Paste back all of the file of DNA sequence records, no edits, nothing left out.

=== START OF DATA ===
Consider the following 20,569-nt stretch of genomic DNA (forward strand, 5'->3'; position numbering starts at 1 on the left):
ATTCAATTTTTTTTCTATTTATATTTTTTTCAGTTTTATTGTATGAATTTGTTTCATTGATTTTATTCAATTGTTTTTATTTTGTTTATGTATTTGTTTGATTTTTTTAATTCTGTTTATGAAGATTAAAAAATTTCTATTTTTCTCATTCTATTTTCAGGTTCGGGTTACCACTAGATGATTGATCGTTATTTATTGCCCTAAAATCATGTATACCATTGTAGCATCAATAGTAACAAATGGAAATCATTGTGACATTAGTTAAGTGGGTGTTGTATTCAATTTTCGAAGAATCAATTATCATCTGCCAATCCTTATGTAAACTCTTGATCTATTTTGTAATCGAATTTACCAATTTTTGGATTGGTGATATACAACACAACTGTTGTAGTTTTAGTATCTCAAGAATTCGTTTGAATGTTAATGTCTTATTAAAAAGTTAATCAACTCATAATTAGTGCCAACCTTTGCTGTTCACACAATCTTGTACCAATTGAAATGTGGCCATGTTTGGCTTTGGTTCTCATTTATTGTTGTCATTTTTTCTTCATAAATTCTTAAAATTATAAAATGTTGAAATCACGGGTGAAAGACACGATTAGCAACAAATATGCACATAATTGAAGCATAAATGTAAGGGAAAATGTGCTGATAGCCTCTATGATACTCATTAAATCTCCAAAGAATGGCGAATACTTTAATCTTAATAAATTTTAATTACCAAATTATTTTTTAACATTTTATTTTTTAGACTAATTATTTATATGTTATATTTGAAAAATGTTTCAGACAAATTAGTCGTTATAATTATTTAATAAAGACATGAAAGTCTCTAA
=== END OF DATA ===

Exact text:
Consider the following 20,569-nt stretch of genomic DNA (forward strand, 5'->3'; position numbering starts at 1 on the left):
ATTCAATTTTTTTTCTATTTATATTTTTTTCAGTTTTATTGTATGAATTTGTTTCATTGATTTTATTCAATTGTTTTTATTTTGTTTATGTATTTGTTTGATTTTTTTAATTCTGTTTATGAAGATTAAAAAATTTCTATTTTTCTCATTCTATTTTCAGGTTCGGGTTACCACTAGATGATTGATCGTTATTTATTGCCCTAAAATCATGTATACCATTGTAGCATCAATAGTAACAAATGGAAATCATTGTGACATTAGTTAAGTGGGTGTTGTATTCAATTTTCGAAGAATCAATTATCATCTGCCAATCCTTATGTAAACTCTTGATCTATTTTGTAATCGAATTTACCAATTTTTGGATTGGTGATATACAACACAACTGTTGTAGTTTTAGTATCTCAAGAATTCGTTTGAATGTTAATGTCTTATTAAAAAGTTAATCAACTCATAATTAGTGCCAACCTTTGCTGTTCACACAATCTTGTACCAATTGAAATGTGGCCATGTTTGGCTTTGGTTCTCATTTATTGTTGTCATTTTTTCTTCATAAATTCTTAAAATTATAAAATGTTGAAATCACGGGTGAAAGACACGATTAGCAACAAATATGCACATAATTGAAGCATAAATGTAAGGGAAAATGTGCTGATAGCCTCTATGATACTCATTAAATCTCCAAAGAATGGCGAATACTTTAATCTTAATAAATTTTAATTACCAAATTATTTTTTAACATTTTATTTTTTAGACTAATTATTTATATGTTATATTTGAAAAATGTTTCAGACAAATTAGTCGTTATAATTATTTAATAAAGACATGAAAGTCTCTAA